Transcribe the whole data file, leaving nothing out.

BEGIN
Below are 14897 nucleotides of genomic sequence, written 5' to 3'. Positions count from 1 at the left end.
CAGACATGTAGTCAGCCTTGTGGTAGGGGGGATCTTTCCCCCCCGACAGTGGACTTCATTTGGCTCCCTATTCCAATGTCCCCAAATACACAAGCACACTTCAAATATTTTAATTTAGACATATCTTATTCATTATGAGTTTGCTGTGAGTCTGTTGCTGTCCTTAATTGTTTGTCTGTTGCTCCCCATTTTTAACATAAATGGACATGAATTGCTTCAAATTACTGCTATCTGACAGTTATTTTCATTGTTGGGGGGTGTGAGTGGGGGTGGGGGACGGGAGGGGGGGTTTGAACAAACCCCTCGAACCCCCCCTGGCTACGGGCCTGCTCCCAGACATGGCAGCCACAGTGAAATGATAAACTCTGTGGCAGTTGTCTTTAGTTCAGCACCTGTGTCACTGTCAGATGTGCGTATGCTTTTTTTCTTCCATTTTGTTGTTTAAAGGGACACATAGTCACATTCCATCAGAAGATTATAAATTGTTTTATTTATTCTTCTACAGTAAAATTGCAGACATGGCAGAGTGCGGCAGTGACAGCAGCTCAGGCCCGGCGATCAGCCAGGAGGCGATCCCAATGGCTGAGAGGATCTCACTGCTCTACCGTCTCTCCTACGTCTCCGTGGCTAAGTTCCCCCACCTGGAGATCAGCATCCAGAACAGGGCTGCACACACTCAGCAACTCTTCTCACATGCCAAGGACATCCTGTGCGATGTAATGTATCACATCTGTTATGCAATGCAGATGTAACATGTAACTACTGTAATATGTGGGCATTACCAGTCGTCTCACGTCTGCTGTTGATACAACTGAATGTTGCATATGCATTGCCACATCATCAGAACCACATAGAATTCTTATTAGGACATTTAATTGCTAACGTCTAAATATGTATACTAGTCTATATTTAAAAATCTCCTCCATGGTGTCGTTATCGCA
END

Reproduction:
Below are 14897 nucleotides of genomic sequence, written 5' to 3'. Positions count from 1 at the left end.
CAGACATGTAGTCAGCCTTGTGGTAGGGGGGATCTTTCCCCCCCGACAGTGGACTTCATTTGGCTCCCTATTCCAATGTCCCCAAATACACAAGCACACTTCAAATATTTTAATTTAGACATATCTTATTCATTATGAGTTTGCTGTGAGTCTGTTGCTGTCCTTAATTGTTTGTCTGTTGCTCCCCATTTTTAACATAAATGGACATGAATTGCTTCAAATTACTGCTATCTGACAGTTATTTTCATTGTTGGGGGGTGTGAGTGGGGGTGGGGGACGGGAGGGGGGGTTTGAACAAACCCCTCGAACCCCCCCTGGCTACGGGCCTGCTCCCAGACATGGCAGCCACAGTGAAATGATAAACTCTGTGGCAGTTGTCTTTAGTTCAGCACCTGTGTCACTGTCAGATGTGCGTATGCTTTTTTTCTTCCATTTTGTTGTTTAAAGGGACACATAGTCACATTCCATCAGAAGATTATAAATTGTTTTATTTATTCTTCTACAGTAAAATTGCAGACATGGCAGAGTGCGGCAGTGACAGCAGCTCAGGCCCGGCGATCAGCCAGGAGGCGATCCCAATGGCTGAGAGGATCTCACTGCTCTACCGTCTCTCCTACGTCTCCGTGGCTAAGTTCCCCCACCTGGAGATCAGCATCCAGAACAGGGCTGCACACACTCAGCAACTCTTCTCACATGCCAAGGACATCCTGTGCGATGTAATGTATCACATCTGTTATGCAATGCAGATGTAACATGTAACTACTGTAATATGTGGGCATTACCAGTCGTCTCACGTCTGCTGTTGATACAACTGAATGTTGCATATGCATTGCCACATCATCAGAACCACATAGAATTCTTATTAGGACATTTAATTGCTAACGTCTAAATATGTATACTAGTCTATATTTAAAAATCTCCTCCATGGTGTCGTTATCGCA